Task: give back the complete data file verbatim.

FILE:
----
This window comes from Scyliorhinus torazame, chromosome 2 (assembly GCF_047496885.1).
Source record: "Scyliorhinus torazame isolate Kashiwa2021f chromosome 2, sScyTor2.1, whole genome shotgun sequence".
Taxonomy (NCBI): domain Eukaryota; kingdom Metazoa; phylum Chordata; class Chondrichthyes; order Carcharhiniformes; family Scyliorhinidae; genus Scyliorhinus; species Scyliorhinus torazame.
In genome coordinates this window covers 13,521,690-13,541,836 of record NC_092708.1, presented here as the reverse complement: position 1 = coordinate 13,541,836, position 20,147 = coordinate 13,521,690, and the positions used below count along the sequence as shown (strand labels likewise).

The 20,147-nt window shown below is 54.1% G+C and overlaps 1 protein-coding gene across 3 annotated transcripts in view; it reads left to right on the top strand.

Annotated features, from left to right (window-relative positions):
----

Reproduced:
This window comes from Scyliorhinus torazame, chromosome 2 (assembly GCF_047496885.1).
Source record: "Scyliorhinus torazame isolate Kashiwa2021f chromosome 2, sScyTor2.1, whole genome shotgun sequence".
Taxonomy (NCBI): domain Eukaryota; kingdom Metazoa; phylum Chordata; class Chondrichthyes; order Carcharhiniformes; family Scyliorhinidae; genus Scyliorhinus; species Scyliorhinus torazame.
In genome coordinates this window covers 13,521,690-13,541,836 of record NC_092708.1, presented here as the reverse complement: position 1 = coordinate 13,541,836, position 20,147 = coordinate 13,521,690, and the positions used below count along the sequence as shown (strand labels likewise).

The 20,147-nt window shown below is 54.1% G+C and overlaps 1 protein-coding gene across 3 annotated transcripts in view; it reads left to right on the top strand.

Annotated features, from left to right (window-relative positions):